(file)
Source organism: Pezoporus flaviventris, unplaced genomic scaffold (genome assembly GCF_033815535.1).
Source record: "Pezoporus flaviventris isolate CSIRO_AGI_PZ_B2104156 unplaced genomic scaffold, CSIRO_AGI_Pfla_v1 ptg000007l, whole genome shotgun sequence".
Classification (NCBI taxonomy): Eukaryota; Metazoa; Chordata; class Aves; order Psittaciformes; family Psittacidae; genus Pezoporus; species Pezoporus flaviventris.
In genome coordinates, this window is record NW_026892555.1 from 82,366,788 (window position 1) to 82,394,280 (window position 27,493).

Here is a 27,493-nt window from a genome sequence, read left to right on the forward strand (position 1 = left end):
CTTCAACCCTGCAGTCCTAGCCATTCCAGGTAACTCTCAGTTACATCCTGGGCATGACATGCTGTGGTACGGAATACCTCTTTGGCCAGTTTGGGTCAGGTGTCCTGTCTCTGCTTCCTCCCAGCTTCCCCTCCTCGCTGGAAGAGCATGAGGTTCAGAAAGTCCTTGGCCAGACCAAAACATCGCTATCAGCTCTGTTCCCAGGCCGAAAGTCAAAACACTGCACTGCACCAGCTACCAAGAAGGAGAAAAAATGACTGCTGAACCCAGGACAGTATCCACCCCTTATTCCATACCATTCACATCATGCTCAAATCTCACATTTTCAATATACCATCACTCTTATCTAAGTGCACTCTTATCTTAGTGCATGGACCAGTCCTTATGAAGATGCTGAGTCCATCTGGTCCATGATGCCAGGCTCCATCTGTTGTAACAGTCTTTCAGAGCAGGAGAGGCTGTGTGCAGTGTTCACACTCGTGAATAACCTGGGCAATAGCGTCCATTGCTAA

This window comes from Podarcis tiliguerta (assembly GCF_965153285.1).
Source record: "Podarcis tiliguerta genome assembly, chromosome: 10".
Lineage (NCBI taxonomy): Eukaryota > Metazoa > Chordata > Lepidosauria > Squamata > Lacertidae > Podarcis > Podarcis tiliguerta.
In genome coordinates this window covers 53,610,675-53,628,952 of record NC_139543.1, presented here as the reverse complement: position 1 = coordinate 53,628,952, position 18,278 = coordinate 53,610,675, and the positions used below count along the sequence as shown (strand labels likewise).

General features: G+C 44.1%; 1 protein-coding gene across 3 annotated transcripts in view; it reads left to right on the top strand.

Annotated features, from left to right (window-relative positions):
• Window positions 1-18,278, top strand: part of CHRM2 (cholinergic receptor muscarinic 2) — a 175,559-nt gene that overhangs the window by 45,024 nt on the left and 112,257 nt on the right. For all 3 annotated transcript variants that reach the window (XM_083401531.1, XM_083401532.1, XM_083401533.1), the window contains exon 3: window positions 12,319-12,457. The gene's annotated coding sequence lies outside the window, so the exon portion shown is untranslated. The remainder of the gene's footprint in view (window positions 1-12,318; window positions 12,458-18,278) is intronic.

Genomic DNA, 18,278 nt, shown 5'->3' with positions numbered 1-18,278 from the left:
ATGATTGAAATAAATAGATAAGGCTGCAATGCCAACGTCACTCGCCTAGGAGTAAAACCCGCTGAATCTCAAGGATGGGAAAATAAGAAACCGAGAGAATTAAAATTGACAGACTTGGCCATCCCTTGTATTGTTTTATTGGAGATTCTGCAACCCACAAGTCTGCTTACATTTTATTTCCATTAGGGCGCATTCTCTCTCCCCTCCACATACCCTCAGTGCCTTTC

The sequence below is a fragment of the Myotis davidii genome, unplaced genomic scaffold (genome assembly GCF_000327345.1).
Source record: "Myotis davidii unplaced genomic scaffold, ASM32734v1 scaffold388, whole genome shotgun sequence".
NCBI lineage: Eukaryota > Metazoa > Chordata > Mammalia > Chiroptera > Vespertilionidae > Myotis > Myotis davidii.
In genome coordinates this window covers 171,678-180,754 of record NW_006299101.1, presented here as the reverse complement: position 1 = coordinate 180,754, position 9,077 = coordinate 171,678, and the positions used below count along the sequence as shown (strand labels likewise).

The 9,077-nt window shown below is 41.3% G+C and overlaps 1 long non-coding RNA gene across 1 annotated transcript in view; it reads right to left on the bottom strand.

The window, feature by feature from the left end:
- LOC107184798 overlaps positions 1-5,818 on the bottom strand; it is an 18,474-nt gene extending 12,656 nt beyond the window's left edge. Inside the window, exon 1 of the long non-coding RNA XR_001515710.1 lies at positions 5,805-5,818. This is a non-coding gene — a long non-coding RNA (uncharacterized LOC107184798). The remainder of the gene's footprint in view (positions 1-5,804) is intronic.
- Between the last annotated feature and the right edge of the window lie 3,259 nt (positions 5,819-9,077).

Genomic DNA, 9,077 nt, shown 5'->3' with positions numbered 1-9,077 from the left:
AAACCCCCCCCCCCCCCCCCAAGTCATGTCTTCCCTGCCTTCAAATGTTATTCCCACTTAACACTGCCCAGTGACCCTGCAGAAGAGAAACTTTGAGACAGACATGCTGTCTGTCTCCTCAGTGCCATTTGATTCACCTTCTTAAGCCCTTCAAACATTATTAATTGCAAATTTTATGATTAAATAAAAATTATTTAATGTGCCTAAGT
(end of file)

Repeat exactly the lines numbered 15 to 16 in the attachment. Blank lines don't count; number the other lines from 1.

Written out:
ATGATTGAAATAAATAGATAAGGCTGCAATGCCAACGTCACTCGCCTAGGAGTAAAACCCGCTGAATCTCAAGGATGGGAAAATAAGAAACCGAGAGAATTAAAATTGACAGACTTGGCCATCCCTTGTATTGTTTTATTGGAGATTCTGCAACCCACAAGTCTGCTTACATTTTATTTCCATTAGGGCGCATTCTCTCTCCCCTCCACATACCCTCAGTGCCTTTC

The sequence below is a fragment of the Myotis davidii genome, unplaced genomic scaffold (genome assembly GCF_000327345.1).